In one of my previous posts I created a tiny ToDo-app with AngularJS and Parse. In this post I’ll be using the same concept however this time I’ll be using AngularJS with the Google Task API. In this particular example I’ll be demonstrating how easy it is to authenticate and display your tasks. The prerequisite for this example is that you already have a GMail account. This example is divided in two parts,

1) Set up the Google Task API for your application

2) Wire up the Google Task API with your ToDo-app.

 

Part 1: Set up Google Task API for your application

1. Go to Google Developers Console – this is where you’ll administrate, among other, Google API access and credentials

https://console.developers.google.com/project

2. Create a new Project.
3. Go to the newly Project and enable Google Task API.
4. Before we can start accessing the API, we need to first generate an ID. Go to Credentials:

a) Create Client ID
Under AUTHORIZED JAVASCRIPT ORIGINS put the URL of the webserver you’re working with;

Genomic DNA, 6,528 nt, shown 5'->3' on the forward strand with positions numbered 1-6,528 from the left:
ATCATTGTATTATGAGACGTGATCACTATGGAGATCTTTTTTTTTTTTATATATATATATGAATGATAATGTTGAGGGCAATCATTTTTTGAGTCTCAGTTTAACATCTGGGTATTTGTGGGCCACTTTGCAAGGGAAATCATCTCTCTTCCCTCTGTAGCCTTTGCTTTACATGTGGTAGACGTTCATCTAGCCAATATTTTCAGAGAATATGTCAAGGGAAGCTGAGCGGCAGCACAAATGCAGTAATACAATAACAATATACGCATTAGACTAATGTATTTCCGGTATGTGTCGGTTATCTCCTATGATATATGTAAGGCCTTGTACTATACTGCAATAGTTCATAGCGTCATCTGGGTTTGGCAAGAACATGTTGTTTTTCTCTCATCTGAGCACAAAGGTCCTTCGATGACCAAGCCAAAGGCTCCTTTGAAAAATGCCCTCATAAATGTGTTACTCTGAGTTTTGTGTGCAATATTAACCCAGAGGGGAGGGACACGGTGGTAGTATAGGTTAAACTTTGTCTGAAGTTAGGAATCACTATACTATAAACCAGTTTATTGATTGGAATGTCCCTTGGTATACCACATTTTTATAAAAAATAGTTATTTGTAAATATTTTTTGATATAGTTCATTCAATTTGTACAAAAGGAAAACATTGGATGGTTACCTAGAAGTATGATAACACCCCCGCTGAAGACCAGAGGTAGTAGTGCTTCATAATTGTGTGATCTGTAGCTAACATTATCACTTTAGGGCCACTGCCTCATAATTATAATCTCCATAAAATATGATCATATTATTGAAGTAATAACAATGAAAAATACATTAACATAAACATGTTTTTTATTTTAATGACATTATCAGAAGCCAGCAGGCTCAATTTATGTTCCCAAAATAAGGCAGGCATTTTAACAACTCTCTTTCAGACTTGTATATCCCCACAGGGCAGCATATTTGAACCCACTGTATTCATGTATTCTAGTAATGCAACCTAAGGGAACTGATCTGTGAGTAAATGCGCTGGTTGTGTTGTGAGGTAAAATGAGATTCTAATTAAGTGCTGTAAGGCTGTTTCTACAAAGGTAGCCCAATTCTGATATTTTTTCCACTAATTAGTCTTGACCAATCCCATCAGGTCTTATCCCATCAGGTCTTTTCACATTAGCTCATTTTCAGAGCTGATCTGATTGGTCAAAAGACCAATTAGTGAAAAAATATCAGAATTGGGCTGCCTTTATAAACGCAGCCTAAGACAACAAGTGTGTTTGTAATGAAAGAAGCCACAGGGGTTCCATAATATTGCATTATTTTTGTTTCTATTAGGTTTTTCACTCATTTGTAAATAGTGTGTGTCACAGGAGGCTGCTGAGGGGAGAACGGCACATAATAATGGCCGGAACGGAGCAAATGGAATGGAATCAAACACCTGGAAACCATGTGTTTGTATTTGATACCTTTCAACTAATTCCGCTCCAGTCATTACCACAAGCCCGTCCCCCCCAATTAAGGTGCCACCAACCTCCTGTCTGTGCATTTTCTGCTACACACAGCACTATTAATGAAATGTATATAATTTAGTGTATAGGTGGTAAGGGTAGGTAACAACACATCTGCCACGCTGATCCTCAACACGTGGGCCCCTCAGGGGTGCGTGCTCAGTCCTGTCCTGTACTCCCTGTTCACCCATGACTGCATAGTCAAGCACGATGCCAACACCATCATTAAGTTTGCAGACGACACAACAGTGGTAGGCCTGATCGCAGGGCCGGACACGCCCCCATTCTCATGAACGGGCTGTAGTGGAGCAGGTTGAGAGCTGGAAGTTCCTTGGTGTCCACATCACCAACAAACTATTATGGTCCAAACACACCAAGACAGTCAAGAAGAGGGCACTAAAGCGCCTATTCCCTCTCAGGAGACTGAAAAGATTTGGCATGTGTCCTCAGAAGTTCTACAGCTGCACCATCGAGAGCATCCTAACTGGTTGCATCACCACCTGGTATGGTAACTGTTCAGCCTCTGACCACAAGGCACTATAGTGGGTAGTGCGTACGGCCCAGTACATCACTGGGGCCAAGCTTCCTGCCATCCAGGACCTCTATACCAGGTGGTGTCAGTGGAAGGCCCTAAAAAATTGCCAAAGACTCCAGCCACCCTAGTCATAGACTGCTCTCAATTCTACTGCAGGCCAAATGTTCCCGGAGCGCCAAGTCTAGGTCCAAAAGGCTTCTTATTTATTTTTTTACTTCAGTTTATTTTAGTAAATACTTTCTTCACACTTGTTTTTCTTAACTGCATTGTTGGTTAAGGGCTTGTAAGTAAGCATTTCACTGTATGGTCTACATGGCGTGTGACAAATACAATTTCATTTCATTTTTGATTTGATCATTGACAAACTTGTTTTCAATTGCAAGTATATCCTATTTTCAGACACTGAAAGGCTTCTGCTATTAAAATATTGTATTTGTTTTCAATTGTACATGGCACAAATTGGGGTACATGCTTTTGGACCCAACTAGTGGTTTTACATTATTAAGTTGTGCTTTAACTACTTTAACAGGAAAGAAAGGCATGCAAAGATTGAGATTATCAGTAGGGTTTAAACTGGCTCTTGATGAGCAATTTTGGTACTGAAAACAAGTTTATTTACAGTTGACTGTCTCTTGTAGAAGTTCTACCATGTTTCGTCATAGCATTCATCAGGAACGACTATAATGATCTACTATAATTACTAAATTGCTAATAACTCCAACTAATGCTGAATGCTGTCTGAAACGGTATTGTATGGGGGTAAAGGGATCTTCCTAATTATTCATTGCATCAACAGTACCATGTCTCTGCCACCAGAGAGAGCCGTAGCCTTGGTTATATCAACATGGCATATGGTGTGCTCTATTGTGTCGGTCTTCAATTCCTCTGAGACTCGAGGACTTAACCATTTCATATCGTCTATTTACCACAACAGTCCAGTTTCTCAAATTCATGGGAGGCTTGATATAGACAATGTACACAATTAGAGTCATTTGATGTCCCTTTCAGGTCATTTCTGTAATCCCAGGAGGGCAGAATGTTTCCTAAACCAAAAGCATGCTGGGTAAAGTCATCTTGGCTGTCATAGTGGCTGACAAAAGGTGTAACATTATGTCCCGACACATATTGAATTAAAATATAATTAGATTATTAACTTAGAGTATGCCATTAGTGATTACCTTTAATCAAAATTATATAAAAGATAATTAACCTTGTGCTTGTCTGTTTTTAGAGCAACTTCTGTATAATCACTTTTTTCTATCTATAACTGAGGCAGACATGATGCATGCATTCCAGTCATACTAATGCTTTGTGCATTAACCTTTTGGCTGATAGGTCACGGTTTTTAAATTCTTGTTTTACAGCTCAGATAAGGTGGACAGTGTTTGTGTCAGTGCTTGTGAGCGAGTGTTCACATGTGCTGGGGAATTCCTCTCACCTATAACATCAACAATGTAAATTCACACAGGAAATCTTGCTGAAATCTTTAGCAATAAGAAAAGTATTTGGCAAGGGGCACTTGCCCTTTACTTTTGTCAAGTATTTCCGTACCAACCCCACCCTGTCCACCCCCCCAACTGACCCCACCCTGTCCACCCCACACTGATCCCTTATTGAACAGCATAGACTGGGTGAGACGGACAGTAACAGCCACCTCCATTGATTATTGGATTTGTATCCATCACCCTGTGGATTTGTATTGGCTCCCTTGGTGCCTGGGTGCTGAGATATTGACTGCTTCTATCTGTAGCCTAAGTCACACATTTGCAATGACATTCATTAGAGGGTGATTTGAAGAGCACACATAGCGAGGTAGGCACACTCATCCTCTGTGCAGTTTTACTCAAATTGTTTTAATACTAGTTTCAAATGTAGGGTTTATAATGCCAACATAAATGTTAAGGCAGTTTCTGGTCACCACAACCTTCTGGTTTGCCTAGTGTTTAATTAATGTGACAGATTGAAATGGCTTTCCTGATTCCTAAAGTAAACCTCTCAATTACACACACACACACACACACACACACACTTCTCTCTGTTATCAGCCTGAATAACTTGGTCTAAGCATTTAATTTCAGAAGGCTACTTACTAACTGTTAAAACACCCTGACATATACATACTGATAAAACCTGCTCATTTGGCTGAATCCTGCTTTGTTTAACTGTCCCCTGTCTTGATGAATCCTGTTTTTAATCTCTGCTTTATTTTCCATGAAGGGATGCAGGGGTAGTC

– ex if you’re developing locally: http://localhost:5050

Under AUTHORIZED REDIRECT URI, put the URL for the callback;

ex: http://localhost:5050/callback.html

6. Once the credentials are ready, the next step is to form the URL you’ll be call to Google. This URL contains information such as what data your application is requesting from Google, what the redirect URL is, and what is your client id. An example of the URL might look something like this:

https://accounts.google.com/o/oauth2/auth?

scope=https%3A%2F%2Fwww.googleapis.com%2Fauth%2Ftasks+

https%3A%2F%2Fwww.googleapis.com%2Fauth%2Ftasks.readonly+profile&

redirect_uri=http://localhost:57657/Index.html&

response_type=token&

client_id=< YOUR CLIENT ID HERE – see step 4.a >

 

7. Your application is now ready to access the API. Go to the URL you just formed – you should see something like this:

google task auth

You can administrate your 3rd party application list here: https://security.google.com/settings/security/permissions

 

Now, let’s wire it up with AngularJS!

 

Part 2: Wire up the Google Task API with your ToDo-app

1. For this ToDo-app we’ll be using the same architecture as in my previous post.

2. Let’s first define app.js:

'use strict';

// Declare app level module which depends on filters, and services
var todoApp = angular.module('todoApp', []);

//URLs
todoApp.constant("GOOGLE_VALIDATE_TOKEN_URL", "https://www.googleapis.com/oauth2/v1/tokeninfo?access_token=");